From Dock to Dish: A Deep Dive Into Seafood Sustainability
This week we dive into an interview with Wendy Norden, Director of Science and Global Strategies at Seafood Watch Program at the Monterey Bay Aquarium, discussing the interconnected depths of consumer buying, aquaculture, climate change, and economics of seafood.
Celebrating seafood sustainability is a cause bigger than itself affecting human populations around the world as much as the species we fish and farm, and a cause that Meg Vandervort of Groundswell is particularly passionate about. Meg sat down with Wendy Norden from the Monterey Bay Aquarium’s Seafood Watch Program with questions to help all of us non-marine biologists understand the challenges and successes surrounding sustainable seafood.
Wendy spent years working underwater as a marine biologist and researcher, before moving to New Zealand and working in a government role overseeing their seafood industry. For the past twelve years, Wendy has been with the Monterey Bay Aquarium and is currently the Director of Science and Global Strategies for their Seafood Watch Program, responsible for the overall scientific integrity, vision, innovation, and direction of the program. She’s also in charge of maintaining global strategic direction and partnerships that support global fisheries and aquaculture improvement.
Welcome! In celebration of World Oceans Day this year, I’m excited to dive into a topic near and dear to me—seafood sustainability. I’m a huge fan of Monterey Bay Aquarium and have been following the Seafood Watch program for some years now. For those who aren’t as familiar, can you give a brief overview of what Seafood Watch is doing to advance healthier oceans?
Wendy: Sure, and of course. Seafood Watch provides the information needed to make better choices at the supermarket, and we’ll work with business partners to really source seafood and see that it’s more responsibly done. And it really boils down to very difficult subject matter into a guide, like red, yellow, and green, knowing what to source and also knowing that you know, consumer choices really do matter quite a bit.
You know, that also has very broad reaching applications as well. So when consumers make choices in the United States, our business partners kind of come to the table—they want to source those seafood products that the consumers are looking for and also to make a better planet as well. But on top of that, it also gives producers around the world an idea of where their product is in terms of sustainability. And it is a big landscape, right, from really great production to really poor and everything kind of in between.
So, we provide that information that helps guide purchasing but also helps industry understand about sustainability in order to make change and make things better, because our goal really is about celebrating seafood, making the right choices, and hopefully improving the rest.
That’s wonderful! I’m actually curious to learn a little bit more about you. We always love to highlight the people behind some of these amazing movements that are happening, but can you give us a brief history or your journey to the Monterey Bay Aquarium, Seafood Watch program, and have you always had a passion for the ocean growing up?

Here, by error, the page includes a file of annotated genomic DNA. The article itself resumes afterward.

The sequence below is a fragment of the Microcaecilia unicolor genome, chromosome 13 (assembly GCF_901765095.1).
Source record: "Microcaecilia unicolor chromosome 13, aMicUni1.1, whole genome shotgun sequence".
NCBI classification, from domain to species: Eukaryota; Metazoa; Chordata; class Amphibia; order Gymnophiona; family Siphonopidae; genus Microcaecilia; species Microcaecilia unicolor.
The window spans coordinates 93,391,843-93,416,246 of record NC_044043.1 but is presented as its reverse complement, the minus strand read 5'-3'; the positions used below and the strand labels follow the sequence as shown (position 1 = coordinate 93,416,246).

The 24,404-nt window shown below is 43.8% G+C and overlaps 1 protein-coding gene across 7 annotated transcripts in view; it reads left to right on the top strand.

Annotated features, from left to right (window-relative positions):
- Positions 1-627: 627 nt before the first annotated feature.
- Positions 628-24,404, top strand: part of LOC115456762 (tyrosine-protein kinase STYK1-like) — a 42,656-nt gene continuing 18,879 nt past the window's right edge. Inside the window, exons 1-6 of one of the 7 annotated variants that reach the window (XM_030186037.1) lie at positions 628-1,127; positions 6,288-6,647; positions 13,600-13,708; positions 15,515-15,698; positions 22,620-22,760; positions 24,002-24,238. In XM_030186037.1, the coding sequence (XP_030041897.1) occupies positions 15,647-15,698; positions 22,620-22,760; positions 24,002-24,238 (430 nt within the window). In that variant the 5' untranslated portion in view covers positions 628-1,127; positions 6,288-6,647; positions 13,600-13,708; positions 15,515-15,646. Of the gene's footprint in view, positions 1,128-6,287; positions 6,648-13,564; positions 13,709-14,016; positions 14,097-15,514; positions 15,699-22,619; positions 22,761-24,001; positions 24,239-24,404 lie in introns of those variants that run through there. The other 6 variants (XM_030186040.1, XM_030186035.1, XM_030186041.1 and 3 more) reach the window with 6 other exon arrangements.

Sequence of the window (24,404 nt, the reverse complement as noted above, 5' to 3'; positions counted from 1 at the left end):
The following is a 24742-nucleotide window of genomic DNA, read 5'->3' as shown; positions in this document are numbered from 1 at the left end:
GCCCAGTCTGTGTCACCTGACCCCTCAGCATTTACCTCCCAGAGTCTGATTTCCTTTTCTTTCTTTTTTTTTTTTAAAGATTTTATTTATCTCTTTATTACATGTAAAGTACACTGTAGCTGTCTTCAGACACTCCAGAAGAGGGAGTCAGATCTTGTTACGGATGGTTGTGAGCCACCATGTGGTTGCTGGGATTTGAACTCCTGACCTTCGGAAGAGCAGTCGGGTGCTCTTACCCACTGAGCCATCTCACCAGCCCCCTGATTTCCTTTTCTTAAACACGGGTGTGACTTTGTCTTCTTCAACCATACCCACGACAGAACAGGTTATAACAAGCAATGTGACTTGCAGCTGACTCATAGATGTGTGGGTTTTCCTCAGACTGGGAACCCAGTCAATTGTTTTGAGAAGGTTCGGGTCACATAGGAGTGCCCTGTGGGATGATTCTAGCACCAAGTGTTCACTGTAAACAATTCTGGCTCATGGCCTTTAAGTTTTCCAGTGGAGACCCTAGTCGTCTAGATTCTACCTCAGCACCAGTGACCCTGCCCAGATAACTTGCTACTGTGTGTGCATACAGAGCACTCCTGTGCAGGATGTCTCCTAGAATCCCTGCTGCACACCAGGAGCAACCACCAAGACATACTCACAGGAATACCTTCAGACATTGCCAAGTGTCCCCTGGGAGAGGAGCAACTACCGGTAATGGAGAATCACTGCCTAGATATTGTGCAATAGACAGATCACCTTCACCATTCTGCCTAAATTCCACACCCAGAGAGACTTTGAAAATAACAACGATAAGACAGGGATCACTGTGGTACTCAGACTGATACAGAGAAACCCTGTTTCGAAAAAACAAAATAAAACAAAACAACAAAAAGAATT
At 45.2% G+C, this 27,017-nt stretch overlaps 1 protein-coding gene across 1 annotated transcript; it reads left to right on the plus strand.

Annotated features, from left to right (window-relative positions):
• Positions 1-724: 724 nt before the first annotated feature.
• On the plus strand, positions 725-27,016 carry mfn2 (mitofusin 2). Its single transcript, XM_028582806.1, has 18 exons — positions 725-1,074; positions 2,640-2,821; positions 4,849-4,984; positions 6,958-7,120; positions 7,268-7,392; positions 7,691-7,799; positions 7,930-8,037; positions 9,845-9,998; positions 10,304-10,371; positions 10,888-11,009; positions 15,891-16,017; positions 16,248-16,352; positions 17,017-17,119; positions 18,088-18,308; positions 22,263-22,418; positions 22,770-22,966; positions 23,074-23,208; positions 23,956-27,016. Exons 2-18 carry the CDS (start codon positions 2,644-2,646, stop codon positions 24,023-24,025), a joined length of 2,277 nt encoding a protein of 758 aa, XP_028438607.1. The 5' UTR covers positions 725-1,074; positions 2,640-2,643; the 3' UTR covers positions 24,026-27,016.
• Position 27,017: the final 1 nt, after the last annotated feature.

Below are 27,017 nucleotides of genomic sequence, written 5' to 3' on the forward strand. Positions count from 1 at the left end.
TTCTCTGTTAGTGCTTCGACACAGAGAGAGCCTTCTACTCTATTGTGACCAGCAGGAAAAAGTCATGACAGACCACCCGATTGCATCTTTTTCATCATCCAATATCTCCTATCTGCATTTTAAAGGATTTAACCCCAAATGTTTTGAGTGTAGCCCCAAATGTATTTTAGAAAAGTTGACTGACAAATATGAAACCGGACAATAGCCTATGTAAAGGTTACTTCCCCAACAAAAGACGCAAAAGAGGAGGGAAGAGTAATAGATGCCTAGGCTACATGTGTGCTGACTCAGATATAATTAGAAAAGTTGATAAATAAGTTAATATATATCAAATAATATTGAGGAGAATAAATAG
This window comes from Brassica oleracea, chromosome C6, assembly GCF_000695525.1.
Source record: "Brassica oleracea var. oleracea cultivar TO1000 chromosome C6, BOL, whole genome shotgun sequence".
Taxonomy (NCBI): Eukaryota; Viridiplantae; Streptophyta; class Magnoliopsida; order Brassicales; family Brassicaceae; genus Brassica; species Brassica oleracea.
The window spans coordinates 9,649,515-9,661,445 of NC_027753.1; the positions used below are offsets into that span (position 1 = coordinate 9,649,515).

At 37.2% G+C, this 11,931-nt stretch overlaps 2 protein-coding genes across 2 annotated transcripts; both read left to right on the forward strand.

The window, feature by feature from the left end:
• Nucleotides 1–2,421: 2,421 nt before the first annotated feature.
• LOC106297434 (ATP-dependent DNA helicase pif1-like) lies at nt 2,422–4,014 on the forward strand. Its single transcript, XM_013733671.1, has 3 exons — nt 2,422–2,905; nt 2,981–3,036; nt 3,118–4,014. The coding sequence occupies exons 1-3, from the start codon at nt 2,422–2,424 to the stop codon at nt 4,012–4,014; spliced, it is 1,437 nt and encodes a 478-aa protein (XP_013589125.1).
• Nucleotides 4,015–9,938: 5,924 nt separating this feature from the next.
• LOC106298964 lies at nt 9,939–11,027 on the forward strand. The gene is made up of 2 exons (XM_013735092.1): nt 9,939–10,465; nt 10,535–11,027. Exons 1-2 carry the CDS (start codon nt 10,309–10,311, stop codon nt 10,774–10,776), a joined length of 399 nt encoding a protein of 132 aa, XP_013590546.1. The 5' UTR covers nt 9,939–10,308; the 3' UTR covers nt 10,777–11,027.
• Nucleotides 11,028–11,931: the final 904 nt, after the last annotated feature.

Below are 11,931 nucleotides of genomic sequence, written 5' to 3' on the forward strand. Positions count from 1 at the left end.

Wendy: It’s a very winding path. Growing up I got into scuba diving. Before college, I worked several jobs and saved a lot of money because I wanted to travel, so then I went to New Zealand, Australia, and Fiji as a young person. When I went scuba diving in most of these places for the first time, I did not realize at that point that it could be a job, like you could actually do this kind of work.
The minute I came back home, I officially got advanced certified and I enrolled in college to really be a marine biologist. Everyone told me at that point, “that’s nice, you’ll never get a job”, but I was determined to do it anyway because I knew I’d figure it out. Throughout college, I had a lot of great internships, and I did a lot of work underwater. I got more experience doing research, but I wanted to do more.
I ended up moving to New Zealand for several years, and I got a really great job working for the government working on a program to reduce bycatch, and I actually worked on the observer program for the whole country. That really helped me understand how to work better with the industry, how to set goals that maybe people didn’t agree with, but learned how to actually work together. That and science, plus understanding what to actually call it, really helped me. With that experience, I ended up working in academics for a while. When I got to Seafood Watch, all that experience helped me understand how to apply science in an understandable way—how to work with the industry, knowing that you might be at odds at some point, but you actually all want the same end goal as well.
It really helped me set up my career, and I’ve been with Seafood Watch for almost twelve years now. It’s been a very exciting journey. I learn every day—something different, something new—and I have amazing partners.
That’s exciting! Sounds like a dream job.
Wendy: Yeah, I feel really lucky. I never get bored. I find I’m amazed at the people that I meet all the time because I travel—or I used to before COVID— all over the place, talking to people about seafood, working with producers, understanding where everyones’ values are. At the end of the day, everyone wants to do a good job for seafood sustainability.
You touched on something that leads me to my next question about seafood sustainability in general, which is that it’s actually an extremely complex thing, and it’s not so cut and dry, like just buying from the local fisherman, or don’t eat fish.
But between sustainable fishing practices, aquaculture and the seafood supply chain – it’s a lot to wrap your head around. What would you say for someone who’s just getting into understanding this topic? What is the most pressing thing we can focus on?